The World Bank and the Vatican are criticizing Lebanon’s rulers for plundering the country’s resources and abusing their positions of power. The World Bank recently reported that government revenues in Lebanon have collapsed by almost 50%, registering less than a 7% share of the country’s GDP in 2021—one of the lowest ratios in the world after Somalia and Yemen. While a visiting Vatican envoy tells Lebanese leaders they “must stop using Lebanon and the Middle East for foreign interests” ahead of talks for a planned papal visit.
The World Bank has accused Lebanon’s political rulers and the financial elite of “orchestrating a deliberate depression” by exploiting their grip on economic resources and “threatening the country's long-term stability and social peace." It says meager amounts of foreign aid and the central bank’s resources have been sapped. Meanwhile, the Lebanese currency has lost more than 90% of its value since 2019, plunging most Lebanese below the poverty line.
"Over two years into the financial crisis, Lebanon has yet to identify, least of all embark upon, a credible path toward economic and financial recovery," said Saroj Kumar Jha, the World Bank's near east regional director.
The Vatican has also weighed in. Visiting Archbishop Paul Gallagher said that Pope Francis is very concerned and would like to visit Lebanon soon.
Gallagher, the Vatican secretary for relations with states, criticized the country’s elite, calling for “an end to the few profiting off the suffering of many." "The Lebanese people must be given the opportunity to be the architects for a better future in their land without undue interference," the archbishop said, after meeting President Michel Aoun, a Christian ally to Iran-backed Hezbollah.
Joseph Bahout heads the Issam Fares Institute at the American University of Beirut. He told VOA Lebanon’s rulers are making the following proposal to the International Monetary Fund to secure a bailout: Of the $70 billion of losses Lebanon has incurred, 70% will be borne by the individual depositors. The banks will take 16% and the state will bear the rest. The basic rule worldwide, Bahout says, is the state first takes responsibility, then the banks and lastly the depositors.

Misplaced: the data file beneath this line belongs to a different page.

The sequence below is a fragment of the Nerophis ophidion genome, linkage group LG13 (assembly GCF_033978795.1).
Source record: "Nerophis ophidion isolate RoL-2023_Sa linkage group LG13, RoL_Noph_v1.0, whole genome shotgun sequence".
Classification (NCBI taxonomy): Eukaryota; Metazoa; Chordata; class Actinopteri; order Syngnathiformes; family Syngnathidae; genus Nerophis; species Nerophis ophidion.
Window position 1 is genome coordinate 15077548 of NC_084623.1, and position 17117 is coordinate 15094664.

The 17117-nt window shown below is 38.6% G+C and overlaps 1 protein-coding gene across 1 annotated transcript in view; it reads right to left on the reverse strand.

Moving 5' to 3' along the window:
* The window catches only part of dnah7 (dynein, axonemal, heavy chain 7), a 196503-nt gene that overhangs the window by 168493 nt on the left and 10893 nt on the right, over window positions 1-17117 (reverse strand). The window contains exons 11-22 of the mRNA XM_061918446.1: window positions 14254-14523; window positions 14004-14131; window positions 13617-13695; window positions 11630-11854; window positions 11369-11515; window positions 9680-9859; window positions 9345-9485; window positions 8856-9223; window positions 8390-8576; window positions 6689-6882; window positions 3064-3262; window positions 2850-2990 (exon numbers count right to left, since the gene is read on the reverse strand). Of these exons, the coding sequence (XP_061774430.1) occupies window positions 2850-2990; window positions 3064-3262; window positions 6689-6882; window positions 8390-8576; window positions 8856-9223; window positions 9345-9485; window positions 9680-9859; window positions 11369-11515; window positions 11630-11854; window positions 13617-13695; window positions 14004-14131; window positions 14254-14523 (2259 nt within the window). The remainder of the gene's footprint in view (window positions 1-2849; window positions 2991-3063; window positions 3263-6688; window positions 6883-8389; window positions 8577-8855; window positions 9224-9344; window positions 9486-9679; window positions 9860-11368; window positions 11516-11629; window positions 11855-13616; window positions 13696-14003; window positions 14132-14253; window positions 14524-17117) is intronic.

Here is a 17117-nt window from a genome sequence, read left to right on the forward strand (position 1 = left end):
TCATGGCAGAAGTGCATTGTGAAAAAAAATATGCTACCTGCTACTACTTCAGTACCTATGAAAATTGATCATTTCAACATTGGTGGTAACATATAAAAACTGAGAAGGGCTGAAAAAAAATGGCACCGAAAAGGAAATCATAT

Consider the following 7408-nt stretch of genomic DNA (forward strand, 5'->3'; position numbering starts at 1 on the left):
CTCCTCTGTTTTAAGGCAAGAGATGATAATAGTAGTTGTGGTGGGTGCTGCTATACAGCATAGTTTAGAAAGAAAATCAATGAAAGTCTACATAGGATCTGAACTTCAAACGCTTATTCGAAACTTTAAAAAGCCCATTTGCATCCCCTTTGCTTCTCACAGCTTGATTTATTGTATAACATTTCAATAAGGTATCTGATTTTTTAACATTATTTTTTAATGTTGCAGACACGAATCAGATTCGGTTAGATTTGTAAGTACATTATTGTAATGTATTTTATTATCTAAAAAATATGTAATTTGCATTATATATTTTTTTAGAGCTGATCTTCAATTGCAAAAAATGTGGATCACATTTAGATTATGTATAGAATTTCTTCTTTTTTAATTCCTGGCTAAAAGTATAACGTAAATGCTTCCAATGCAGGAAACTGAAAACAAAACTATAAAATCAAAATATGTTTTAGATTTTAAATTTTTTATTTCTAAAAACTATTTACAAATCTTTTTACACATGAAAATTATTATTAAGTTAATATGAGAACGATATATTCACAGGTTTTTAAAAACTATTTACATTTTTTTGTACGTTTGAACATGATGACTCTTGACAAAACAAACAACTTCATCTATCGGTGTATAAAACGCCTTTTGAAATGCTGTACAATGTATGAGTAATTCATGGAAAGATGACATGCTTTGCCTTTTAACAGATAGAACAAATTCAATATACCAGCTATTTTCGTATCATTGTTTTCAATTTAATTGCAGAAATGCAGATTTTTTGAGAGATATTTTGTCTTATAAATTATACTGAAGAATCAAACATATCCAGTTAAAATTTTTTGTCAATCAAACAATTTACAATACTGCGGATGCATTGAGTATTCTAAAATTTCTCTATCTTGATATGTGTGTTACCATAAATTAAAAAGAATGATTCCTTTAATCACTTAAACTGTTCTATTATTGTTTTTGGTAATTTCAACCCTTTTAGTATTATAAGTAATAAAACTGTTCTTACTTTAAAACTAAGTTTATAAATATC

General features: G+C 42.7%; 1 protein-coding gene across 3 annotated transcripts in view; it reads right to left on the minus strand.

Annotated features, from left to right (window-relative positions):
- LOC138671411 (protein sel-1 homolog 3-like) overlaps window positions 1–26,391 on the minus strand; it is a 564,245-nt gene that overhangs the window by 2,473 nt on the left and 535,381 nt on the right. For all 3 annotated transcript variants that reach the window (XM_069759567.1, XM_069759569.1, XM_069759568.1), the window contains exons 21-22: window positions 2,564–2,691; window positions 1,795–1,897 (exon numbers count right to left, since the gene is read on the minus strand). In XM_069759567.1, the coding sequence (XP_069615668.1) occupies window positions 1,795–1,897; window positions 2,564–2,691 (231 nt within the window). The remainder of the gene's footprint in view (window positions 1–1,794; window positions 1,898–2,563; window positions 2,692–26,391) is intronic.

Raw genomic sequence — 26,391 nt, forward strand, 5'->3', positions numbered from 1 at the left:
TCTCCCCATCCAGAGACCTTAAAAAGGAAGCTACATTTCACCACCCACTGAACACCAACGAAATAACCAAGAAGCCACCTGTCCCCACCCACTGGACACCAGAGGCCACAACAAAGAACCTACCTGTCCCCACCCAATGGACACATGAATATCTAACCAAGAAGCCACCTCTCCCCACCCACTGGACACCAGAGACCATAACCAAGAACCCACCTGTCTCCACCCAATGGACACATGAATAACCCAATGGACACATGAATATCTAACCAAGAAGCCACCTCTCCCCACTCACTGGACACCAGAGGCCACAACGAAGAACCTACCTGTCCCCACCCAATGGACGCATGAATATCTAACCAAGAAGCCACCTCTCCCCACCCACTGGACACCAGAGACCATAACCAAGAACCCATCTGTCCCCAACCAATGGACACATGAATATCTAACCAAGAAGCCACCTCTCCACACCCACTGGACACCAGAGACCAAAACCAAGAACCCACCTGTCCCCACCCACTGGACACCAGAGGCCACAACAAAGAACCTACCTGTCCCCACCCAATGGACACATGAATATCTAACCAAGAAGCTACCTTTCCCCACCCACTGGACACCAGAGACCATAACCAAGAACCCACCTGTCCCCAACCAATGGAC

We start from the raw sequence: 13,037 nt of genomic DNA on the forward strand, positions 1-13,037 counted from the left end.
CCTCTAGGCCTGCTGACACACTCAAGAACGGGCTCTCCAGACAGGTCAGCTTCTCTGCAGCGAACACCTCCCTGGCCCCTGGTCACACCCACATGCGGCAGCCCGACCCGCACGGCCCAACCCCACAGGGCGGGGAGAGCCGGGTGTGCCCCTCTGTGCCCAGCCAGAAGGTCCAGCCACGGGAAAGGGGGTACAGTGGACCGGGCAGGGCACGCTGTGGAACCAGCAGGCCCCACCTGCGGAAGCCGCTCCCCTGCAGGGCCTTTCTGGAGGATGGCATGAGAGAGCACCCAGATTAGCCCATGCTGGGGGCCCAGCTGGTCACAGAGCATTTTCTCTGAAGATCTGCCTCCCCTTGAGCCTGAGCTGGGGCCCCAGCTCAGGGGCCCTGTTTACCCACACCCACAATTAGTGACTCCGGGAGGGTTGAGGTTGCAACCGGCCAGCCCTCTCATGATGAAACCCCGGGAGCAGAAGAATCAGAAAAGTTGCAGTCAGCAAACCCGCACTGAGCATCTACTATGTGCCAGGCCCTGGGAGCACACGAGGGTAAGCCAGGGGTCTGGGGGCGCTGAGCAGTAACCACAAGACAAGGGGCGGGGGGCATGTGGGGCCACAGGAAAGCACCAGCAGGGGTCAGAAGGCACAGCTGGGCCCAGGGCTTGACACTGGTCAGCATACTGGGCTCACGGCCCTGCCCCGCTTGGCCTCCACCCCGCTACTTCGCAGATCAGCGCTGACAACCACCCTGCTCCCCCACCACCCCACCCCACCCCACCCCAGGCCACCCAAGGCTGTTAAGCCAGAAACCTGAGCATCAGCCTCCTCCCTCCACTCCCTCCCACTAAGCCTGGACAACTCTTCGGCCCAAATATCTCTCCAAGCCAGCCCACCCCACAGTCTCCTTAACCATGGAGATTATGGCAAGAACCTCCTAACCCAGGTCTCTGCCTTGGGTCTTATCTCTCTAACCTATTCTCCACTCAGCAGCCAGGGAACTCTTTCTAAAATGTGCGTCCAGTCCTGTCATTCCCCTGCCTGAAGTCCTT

“What is happening is not the result of certain accidents or economic misfortunes, but it is a deliberate act of leading the country to where it is. This is what I think the World Bank and the Vatican envoy are pointing out. Instead of trying to solve the crisis for the benefit of the majority, the political and financial oligarchy is only taking care of its own interest at the expense of the people,” said Bahout.
It’s unclear how the International Monetary Fund would respond to this proposal as talks continue. But to date, politicians have struggled to implement several financial and accountability reforms the IMF requested months ago, including forensic audits of the central bank and state institutions and a capital controls law.
The World Bank reported that "worryingly, key public and private actors continue to resist recognition of these losses, perpetuating the zombie-like state of the economy."
Archbishop Gallagher offered the Vatican as a possible host for a dialogue between Lebanese political actors, if it is requested by all parties involved. But he also told President Aoun that “any weakening of (the) Christian presence would destroy the internal balance and Lebanese identity.”
Gallagher said the Vatican’s position was that “reforms, along with the support of the international community, are necessary to help Lebanon preserve its own identity as an example of peaceful coexistence and brotherhood between different religions.”